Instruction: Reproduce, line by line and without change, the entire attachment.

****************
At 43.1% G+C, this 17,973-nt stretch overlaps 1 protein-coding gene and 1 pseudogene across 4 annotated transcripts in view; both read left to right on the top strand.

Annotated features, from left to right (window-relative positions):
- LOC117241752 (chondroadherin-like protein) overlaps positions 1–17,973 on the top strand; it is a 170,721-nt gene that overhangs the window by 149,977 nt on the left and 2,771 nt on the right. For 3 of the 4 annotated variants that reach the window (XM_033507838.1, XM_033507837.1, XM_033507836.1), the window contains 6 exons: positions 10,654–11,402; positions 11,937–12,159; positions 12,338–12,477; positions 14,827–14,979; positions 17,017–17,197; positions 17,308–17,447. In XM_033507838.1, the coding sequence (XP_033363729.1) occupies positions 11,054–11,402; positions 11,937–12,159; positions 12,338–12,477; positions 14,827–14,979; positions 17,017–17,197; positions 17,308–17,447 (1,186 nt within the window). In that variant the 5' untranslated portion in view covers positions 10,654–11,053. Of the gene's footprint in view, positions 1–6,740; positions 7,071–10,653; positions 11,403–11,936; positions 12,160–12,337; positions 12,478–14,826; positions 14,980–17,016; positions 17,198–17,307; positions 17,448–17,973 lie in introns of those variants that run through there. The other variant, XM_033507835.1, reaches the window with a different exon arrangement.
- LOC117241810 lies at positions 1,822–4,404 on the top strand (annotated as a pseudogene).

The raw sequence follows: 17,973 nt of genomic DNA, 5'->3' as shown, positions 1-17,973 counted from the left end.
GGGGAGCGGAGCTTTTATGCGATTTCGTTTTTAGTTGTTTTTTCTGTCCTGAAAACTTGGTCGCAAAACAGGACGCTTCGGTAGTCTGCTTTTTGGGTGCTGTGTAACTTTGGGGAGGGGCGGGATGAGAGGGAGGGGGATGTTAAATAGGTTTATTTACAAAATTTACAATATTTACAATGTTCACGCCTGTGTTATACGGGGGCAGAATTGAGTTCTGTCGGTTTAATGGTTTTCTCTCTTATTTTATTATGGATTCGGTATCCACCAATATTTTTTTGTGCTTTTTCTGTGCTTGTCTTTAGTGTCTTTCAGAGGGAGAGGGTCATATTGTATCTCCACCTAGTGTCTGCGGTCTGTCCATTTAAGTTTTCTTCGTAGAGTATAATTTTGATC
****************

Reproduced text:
At 43.1% G+C, this 17,973-nt stretch overlaps 1 protein-coding gene and 1 pseudogene across 4 annotated transcripts in view; both read left to right on the top strand.

Annotated features, from left to right (window-relative positions):
- LOC117241752 (chondroadherin-like protein) overlaps positions 1–17,973 on the top strand; it is a 170,721-nt gene that overhangs the window by 149,977 nt on the left and 2,771 nt on the right. For 3 of the 4 annotated variants that reach the window (XM_033507838.1, XM_033507837.1, XM_033507836.1), the window contains 6 exons: positions 10,654–11,402; positions 11,937–12,159; positions 12,338–12,477; positions 14,827–14,979; positions 17,017–17,197; positions 17,308–17,447. In XM_033507838.1, the coding sequence (XP_033363729.1) occupies positions 11,054–11,402; positions 11,937–12,159; positions 12,338–12,477; positions 14,827–14,979; positions 17,017–17,197; positions 17,308–17,447 (1,186 nt within the window). In that variant the 5' untranslated portion in view covers positions 10,654–11,053. Of the gene's footprint in view, positions 1–6,740; positions 7,071–10,653; positions 11,403–11,936; positions 12,160–12,337; positions 12,478–14,826; positions 14,980–17,016; positions 17,198–17,307; positions 17,448–17,973 lie in introns of those variants that run through there. The other variant, XM_033507835.1, reaches the window with a different exon arrangement.
- LOC117241810 lies at positions 1,822–4,404 on the top strand (annotated as a pseudogene).

The raw sequence follows: 17,973 nt of genomic DNA, 5'->3' as shown, positions 1-17,973 counted from the left end.
GGGGAGCGGAGCTTTTATGCGATTTCGTTTTTAGTTGTTTTTTCTGTCCTGAAAACTTGGTCGCAAAACAGGACGCTTCGGTAGTCTGCTTTTTGGGTGCTGTGTAACTTTGGGGAGGGGCGGGATGAGAGGGAGGGGGATGTTAAATAGGTTTATTTACAAAATTTACAATATTTACAATGTTCACGCCTGTGTTATACGGGGGCAGAATTGAGTTCTGTCGGTTTAATGGTTTTCTCTCTTATTTTATTATGGATTCGGTATCCACCAATATTTTTTTGTGCTTTTTCTGTGCTTGTCTTTAGTGTCTTTCAGAGGGAGAGGGTCATATTGTATCTCCACCTAGTGTCTGCGGTCTGTCCATTTAAGTTTTCTTCGTAGAGTATAATTTTGATC